Legendary Legends: Phil Harrison wanted to make this game a service for Jez Corden

According to the usually well-informed Jez Corden, it appears to have been Phil HarrisonThen the head of Microsoft’s interactive entertainment division, who wanted to Fable Legends was a service style game.

Fable Legends was one of the big disappointments of Microsoft’s first run on the Xbox One, with the project being canceled which also led to the closure of Lionhead, the storied Xbox team. Despite the good conditions, it is clear that the difficulties encountered in tearing down the original structure of the series were fatal for the project and the entire team.

In any case, it was not a game without charm, and the idea on which it was based was very interesting and also original for the time: it should, in fact, One of the first examples of asymmetric multiplayerWith four players who had to play the role of heroes and cooperate through co-op multiplayer to complete quests and dungeons, while the fifth player had to play the role of the villain, setting traps and controlling enemy creatures.

As reported by Jez Corden on his regular Xbox Two podcast, it appears that the idea to turn the series into a game-as-a-service came from Phil Harrison, which ironically makes him responsible for the bigger success, though. This issue has not yet been confirmed.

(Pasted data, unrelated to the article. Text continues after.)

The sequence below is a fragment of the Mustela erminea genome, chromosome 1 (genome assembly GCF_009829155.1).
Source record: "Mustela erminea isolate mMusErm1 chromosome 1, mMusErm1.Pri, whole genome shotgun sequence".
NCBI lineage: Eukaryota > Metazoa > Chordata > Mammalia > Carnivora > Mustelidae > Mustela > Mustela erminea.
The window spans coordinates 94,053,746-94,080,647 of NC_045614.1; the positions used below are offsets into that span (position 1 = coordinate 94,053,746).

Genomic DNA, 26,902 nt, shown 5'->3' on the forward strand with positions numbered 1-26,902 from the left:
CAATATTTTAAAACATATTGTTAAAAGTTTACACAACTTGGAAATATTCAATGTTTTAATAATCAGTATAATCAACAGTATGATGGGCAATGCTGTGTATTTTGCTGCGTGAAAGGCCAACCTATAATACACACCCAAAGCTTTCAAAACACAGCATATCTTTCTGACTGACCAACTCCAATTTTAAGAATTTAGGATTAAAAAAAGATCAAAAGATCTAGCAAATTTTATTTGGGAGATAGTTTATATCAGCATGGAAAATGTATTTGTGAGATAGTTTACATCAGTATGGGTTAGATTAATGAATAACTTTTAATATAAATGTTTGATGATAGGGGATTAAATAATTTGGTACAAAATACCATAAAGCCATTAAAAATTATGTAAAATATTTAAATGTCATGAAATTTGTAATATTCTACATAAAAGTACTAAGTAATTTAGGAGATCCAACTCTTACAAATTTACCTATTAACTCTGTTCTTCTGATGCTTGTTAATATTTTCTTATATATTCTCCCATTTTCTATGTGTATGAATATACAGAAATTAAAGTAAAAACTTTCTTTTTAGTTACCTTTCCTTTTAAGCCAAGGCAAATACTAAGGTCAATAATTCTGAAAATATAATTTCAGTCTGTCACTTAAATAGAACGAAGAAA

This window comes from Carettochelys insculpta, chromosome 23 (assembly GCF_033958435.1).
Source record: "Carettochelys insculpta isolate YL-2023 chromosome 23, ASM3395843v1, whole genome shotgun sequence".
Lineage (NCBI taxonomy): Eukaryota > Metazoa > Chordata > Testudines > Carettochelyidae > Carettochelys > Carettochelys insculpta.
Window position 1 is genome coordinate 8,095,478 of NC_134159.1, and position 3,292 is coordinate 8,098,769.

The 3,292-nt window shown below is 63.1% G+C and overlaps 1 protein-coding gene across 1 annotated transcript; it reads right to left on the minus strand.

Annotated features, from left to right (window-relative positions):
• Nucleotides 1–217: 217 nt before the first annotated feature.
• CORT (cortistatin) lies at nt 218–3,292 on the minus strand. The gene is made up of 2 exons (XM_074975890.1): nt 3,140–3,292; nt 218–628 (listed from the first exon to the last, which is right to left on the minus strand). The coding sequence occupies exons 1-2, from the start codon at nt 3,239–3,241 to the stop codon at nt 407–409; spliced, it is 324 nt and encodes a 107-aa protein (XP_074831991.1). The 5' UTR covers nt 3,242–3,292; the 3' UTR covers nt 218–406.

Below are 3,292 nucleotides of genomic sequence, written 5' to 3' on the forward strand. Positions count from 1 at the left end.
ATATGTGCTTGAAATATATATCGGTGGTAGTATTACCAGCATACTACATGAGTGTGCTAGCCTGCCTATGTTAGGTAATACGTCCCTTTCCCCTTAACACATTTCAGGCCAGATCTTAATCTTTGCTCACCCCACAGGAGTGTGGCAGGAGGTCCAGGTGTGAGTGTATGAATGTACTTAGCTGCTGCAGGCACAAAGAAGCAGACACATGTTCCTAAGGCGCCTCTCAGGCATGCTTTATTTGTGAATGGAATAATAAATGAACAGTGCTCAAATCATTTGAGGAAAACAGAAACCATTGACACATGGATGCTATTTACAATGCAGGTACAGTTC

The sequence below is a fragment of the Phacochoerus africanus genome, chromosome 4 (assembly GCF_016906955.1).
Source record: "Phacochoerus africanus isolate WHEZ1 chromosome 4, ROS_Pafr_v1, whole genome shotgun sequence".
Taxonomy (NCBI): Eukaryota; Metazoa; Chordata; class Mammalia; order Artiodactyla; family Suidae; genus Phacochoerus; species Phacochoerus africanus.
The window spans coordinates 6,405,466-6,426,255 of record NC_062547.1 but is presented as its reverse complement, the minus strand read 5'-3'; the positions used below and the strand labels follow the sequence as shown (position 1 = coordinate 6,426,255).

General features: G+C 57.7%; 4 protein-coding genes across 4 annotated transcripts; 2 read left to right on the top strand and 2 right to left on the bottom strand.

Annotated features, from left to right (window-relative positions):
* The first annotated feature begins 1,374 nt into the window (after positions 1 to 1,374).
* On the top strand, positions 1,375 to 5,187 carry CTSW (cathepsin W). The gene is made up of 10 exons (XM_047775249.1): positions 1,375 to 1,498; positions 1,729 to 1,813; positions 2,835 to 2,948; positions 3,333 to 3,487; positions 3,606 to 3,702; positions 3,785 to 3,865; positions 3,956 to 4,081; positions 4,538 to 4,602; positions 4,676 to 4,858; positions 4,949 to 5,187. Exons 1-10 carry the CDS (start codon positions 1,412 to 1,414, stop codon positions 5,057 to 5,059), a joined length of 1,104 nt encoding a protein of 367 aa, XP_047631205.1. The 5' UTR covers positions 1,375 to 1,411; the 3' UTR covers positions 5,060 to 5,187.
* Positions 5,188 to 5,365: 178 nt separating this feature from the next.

Fable Legends began development in 2012 and was announced in 2013 with a cinematic trailer that didn’t really give a good idea of ​​the game’s structure. This was most evident in 2014 with the hands-on demo of Fable Legends, which was already showing itself as a new tour with multiplayer grafts, so it is likely that the project was like this from the beginning. It was later viewed as free-to-play with expected support for years after launch, to the extent that it became a potentially very expensive project, further leading to its cancellation in 2016 after the beta period.

It is not excluded that such a project cannot work and cannot earlier than on time, but it’s hard to imagine that the high production costs were fatal to the game and the development team at a time when Microsoft was heavily limiting Xbox efforts. Indeed, later, with the renewed importance given to video games by the new Phil Spencer and company, Lionhead’s closure was re-examined as potentially avoidable.

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